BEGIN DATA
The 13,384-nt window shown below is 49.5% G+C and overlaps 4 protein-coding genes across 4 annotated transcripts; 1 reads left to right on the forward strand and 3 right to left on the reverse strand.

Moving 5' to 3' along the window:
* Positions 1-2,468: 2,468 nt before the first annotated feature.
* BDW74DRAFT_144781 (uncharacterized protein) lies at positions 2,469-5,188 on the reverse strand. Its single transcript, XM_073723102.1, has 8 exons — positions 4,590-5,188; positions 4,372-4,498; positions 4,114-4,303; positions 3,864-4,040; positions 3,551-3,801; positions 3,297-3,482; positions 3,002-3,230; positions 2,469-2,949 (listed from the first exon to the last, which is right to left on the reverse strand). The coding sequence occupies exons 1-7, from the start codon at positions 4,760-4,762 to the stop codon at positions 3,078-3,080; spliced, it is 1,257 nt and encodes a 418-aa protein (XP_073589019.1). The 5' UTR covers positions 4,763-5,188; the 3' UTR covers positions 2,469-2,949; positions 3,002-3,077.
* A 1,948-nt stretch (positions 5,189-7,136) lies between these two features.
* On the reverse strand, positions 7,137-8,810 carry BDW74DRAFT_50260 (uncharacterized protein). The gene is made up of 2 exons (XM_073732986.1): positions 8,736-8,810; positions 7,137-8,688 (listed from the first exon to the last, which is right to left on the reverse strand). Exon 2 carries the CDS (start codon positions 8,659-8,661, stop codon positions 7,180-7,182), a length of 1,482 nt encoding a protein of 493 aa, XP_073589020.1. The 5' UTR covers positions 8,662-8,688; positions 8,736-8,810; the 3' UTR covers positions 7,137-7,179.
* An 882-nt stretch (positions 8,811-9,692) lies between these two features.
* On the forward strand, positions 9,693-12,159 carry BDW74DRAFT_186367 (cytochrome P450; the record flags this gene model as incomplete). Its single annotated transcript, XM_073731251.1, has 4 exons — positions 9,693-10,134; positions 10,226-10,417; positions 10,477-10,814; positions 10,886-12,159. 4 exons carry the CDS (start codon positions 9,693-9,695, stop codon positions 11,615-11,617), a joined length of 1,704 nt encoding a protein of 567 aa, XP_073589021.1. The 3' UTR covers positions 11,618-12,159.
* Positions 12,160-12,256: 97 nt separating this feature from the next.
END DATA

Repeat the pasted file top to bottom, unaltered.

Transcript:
The 13,384-nt window shown below is 49.5% G+C and overlaps 4 protein-coding genes across 4 annotated transcripts; 1 reads left to right on the forward strand and 3 right to left on the reverse strand.

Moving 5' to 3' along the window:
* Positions 1-2,468: 2,468 nt before the first annotated feature.
* BDW74DRAFT_144781 (uncharacterized protein) lies at positions 2,469-5,188 on the reverse strand. Its single transcript, XM_073723102.1, has 8 exons — positions 4,590-5,188; positions 4,372-4,498; positions 4,114-4,303; positions 3,864-4,040; positions 3,551-3,801; positions 3,297-3,482; positions 3,002-3,230; positions 2,469-2,949 (listed from the first exon to the last, which is right to left on the reverse strand). The coding sequence occupies exons 1-7, from the start codon at positions 4,760-4,762 to the stop codon at positions 3,078-3,080; spliced, it is 1,257 nt and encodes a 418-aa protein (XP_073589019.1). The 5' UTR covers positions 4,763-5,188; the 3' UTR covers positions 2,469-2,949; positions 3,002-3,077.
* A 1,948-nt stretch (positions 5,189-7,136) lies between these two features.
* On the reverse strand, positions 7,137-8,810 carry BDW74DRAFT_50260 (uncharacterized protein). The gene is made up of 2 exons (XM_073732986.1): positions 8,736-8,810; positions 7,137-8,688 (listed from the first exon to the last, which is right to left on the reverse strand). Exon 2 carries the CDS (start codon positions 8,659-8,661, stop codon positions 7,180-7,182), a length of 1,482 nt encoding a protein of 493 aa, XP_073589020.1. The 5' UTR covers positions 8,662-8,688; positions 8,736-8,810; the 3' UTR covers positions 7,137-7,179.
* An 882-nt stretch (positions 8,811-9,692) lies between these two features.
* On the forward strand, positions 9,693-12,159 carry BDW74DRAFT_186367 (cytochrome P450; the record flags this gene model as incomplete). Its single annotated transcript, XM_073731251.1, has 4 exons — positions 9,693-10,134; positions 10,226-10,417; positions 10,477-10,814; positions 10,886-12,159. 4 exons carry the CDS (start codon positions 9,693-9,695, stop codon positions 11,615-11,617), a joined length of 1,704 nt encoding a protein of 567 aa, XP_073589021.1. The 3' UTR covers positions 11,618-12,159.
* Positions 12,160-12,256: 97 nt separating this feature from the next.